Our ancestors foraged for food in the wilderness. Here in the 21st century, we “hunt and gather” from the Walmart grocery app on our iPhones.
Our phones are our personal assistants all day, every day. We use them for thousands of helpful things: to place a hold on a library book, to text our child’s teacher, to navigate a new city. Personal tech has exploded during the last fifteen years, launching billions of tiny, powerful rectangles into each of our pockets.
But along with the blessing of continual connectedness comes the curse of frenetic hearts. We toggle between apps, in the name of productivity. But sometimes this tiny tool is actually thwarting our productivity, and exacerbating our anxiety.
Can you relate?
One Pinterest search for “air fryer zucchini” yields thousands of recipe results. After clicking through seven, I wonder which is the best, have I chosen wisely? Then I see it: a recipe for zucchini bread. I click on that. I spot something else, “Ooh, what’s that, an easy preschool craft with construction paper and pom balls?” Down the rabbit hole I go. Ding! My girlfriend texts, asking to borrow a boogie board. May as well check Facebook…Wow, look at that cute family with the color-coordinated outfits. Two of my kids won’t even wear pants. Where did the last thirty minutes go, and why did I pick up my phone in the first place? I can’t seem to remember. Now I’m running late and my stress level is rising.
How do we harness the best parts of technology, while leaving the stress-inducing and time-sucking powers behind? You’ve wondered if there’s a better way, and there definitely is.
Here are five helpful tips to avoid getting sucked into your phone:
Turn off push notifications on your phone.
Email. Facebook. Instagram. Do you really need a notification as soon as another person likes that picture of your lunch? Nah. You do not need a ding disguising itself as an emergency. Unless you are Jack Bauer from 24, and someone is waiting on you to save the world, the notification can wait for the window you have specifically scheduled. Which brings us to our next tip…
Check all apps on your own terms, not in real time.
You decide when to check those notifications. Maybe you create a space to check your apps in the morning, at lunch and again during nap time. Whatever works best for your schedule. Are you worried about taking too long to respond to a text? Many phones support an auto-reply option that will respond to incoming texts with “I am away from my phone right now,” or whatever you program it to say. The goal is to make your phone work for you, rather than you feeling enslaved to it.
Dock the phone when you don’t need it for a specific reason.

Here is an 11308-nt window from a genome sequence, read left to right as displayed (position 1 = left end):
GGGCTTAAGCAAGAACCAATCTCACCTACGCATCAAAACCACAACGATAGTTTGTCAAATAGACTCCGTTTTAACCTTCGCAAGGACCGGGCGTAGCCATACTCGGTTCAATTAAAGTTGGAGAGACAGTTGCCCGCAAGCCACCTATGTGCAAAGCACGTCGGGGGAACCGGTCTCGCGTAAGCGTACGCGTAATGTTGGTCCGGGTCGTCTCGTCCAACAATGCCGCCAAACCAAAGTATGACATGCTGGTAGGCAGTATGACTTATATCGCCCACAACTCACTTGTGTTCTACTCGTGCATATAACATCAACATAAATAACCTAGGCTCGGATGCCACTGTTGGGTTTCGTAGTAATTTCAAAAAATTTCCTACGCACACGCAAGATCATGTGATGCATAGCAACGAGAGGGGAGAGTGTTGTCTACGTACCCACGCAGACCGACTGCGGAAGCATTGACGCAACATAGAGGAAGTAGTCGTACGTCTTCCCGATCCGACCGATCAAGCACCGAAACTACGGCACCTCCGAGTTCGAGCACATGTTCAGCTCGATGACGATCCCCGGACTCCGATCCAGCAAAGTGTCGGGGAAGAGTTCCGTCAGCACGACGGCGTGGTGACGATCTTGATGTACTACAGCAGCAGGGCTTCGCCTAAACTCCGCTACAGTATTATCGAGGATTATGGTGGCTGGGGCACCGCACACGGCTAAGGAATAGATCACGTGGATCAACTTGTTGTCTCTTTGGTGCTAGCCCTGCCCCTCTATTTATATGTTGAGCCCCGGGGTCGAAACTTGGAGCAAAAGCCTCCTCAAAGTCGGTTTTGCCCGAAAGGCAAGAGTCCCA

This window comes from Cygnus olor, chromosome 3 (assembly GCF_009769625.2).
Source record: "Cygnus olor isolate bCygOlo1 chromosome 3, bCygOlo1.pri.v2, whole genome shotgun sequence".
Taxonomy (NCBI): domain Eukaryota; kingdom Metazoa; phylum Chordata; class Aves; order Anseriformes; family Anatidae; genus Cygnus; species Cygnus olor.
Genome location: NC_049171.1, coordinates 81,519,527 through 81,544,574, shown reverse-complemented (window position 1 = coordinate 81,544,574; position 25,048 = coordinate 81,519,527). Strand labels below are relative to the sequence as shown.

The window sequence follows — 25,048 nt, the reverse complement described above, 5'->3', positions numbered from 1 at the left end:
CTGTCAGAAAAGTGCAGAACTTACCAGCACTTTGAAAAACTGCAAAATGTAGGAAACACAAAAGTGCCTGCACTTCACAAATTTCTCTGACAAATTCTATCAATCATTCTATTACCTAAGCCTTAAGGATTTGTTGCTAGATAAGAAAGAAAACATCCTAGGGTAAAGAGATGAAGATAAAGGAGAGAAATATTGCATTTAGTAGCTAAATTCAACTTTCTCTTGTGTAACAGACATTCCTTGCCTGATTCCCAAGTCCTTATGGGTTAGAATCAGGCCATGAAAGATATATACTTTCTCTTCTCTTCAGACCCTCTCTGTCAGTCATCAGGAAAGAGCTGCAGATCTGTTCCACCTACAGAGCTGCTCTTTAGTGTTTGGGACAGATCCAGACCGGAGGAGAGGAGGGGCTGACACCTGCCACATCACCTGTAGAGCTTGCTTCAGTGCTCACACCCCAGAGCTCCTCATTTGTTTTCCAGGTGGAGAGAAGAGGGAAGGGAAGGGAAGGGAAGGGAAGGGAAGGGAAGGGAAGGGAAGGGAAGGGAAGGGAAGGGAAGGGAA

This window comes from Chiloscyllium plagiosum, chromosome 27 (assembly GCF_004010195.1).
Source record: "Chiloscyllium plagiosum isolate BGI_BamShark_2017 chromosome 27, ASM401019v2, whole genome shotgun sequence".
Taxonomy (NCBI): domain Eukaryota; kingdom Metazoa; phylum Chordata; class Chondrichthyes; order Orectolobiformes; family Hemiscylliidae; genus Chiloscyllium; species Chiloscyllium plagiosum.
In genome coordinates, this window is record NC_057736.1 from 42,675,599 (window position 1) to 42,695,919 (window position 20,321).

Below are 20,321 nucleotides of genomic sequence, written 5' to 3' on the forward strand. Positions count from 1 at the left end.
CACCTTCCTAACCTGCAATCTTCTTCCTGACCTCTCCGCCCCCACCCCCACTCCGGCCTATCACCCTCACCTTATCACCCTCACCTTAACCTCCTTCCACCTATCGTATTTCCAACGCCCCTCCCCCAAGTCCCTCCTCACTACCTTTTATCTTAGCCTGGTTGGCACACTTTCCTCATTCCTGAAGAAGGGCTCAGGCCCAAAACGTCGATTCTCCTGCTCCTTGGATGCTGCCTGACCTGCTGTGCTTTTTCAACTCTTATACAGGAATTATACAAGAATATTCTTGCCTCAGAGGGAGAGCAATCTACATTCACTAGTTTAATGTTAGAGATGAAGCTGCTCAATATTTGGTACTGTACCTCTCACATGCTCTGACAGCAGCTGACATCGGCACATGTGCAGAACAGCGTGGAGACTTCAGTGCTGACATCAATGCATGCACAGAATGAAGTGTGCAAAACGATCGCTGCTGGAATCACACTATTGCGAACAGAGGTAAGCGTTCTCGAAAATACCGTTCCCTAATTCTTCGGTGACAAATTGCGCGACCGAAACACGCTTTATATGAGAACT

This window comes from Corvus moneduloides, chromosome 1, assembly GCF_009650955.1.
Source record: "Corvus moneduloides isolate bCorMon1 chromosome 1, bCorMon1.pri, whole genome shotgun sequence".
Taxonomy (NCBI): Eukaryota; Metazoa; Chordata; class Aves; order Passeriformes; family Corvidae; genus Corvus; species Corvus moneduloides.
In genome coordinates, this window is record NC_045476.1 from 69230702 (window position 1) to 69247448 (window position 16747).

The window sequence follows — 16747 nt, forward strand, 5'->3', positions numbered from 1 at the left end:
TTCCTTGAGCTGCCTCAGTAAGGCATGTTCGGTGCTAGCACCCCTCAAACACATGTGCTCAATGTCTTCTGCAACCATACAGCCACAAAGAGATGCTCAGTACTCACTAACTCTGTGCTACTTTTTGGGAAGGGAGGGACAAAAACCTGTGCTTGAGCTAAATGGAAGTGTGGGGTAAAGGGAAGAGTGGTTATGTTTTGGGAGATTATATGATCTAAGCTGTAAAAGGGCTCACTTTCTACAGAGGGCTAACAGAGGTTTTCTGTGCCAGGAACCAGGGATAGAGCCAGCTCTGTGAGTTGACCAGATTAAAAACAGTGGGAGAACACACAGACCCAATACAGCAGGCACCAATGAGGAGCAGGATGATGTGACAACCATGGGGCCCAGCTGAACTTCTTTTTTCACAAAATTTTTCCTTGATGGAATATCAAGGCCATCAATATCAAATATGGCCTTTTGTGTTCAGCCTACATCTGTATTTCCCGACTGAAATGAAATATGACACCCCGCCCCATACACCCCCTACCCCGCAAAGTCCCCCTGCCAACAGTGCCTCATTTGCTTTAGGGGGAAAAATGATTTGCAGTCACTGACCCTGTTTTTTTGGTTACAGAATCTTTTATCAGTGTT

If your phone is in your pocket, you will naturally reach for it during lulls. This isn’t a character flaw, this is simply the way engineers have designed their apps to work. Whenever we get a notification on social media, our brains release dopamine, a chemical that makes us feel good. It makes sense that we are wired to seek more of it. But we should be mindful about reaching for our phone, rather than just scrolling to fill a quiet space. Sometimes we grab for it because there happens to be a lull, or to avoid a tedious chore. That’s when it becomes a productivity vacuum, a rectangle of anxiety. But when I dock my phone out of sight, working on chores or connecting with my kids in a different room, I am more productive and less distracted. I also treat my kids better. If a child approaches me mid-scroll, I am more likely to respond in an unloving way. But if one of my kids approaches me while I’m folding laundry or washing a dish, the “interruption” feels like a reprieve. I love hearing their stories and riddles—if I’m not preoccupied.
Phones disappear during family meals.
Phones are the great conversation killer. Sherry Turkle is an MIT professor who has written several books about how technology impacts society. Her research has shown that even the presence of a silent phone on the table or in hand changes what two people talk about and how connected they feel. “People keep the conversation on topics where they won’t mind being interrupted. They don’t feel as invested in each other. Even a silent phone disconnects us.” Even pulling out a phone to search for a fact related to a conversation—kills the conversation. And when we don’t feel connected to the people we love, stress and anxiety grow.
Have grace for yourself and others.
Phones can be an incredibly useful partner in our fast-paced world. They are not inherently evil. They can read our Bibles aloud and stream sermons. They play music to help our kids memorize scripture. We can also use them to understand the rapidly changing world our kids are growing up in. We would do ourselves a disservice to check out of technology entirely. Instead, we create an intentional plan to put technology in its proper place in our homes.
What does this look like in your home? What house rules or guiding principles help your family navigate technology?
Molly DeFrank is a mom and foster mom to five kids under ten. She writes about faith and motherhood—the hilarious and the hard; the fun and the maddening; the beauty and the blunders. She loves to share encouragement and laughter with women just like her. You can find her on Facebook, Instagram, or her website, www.mollydefrank.com.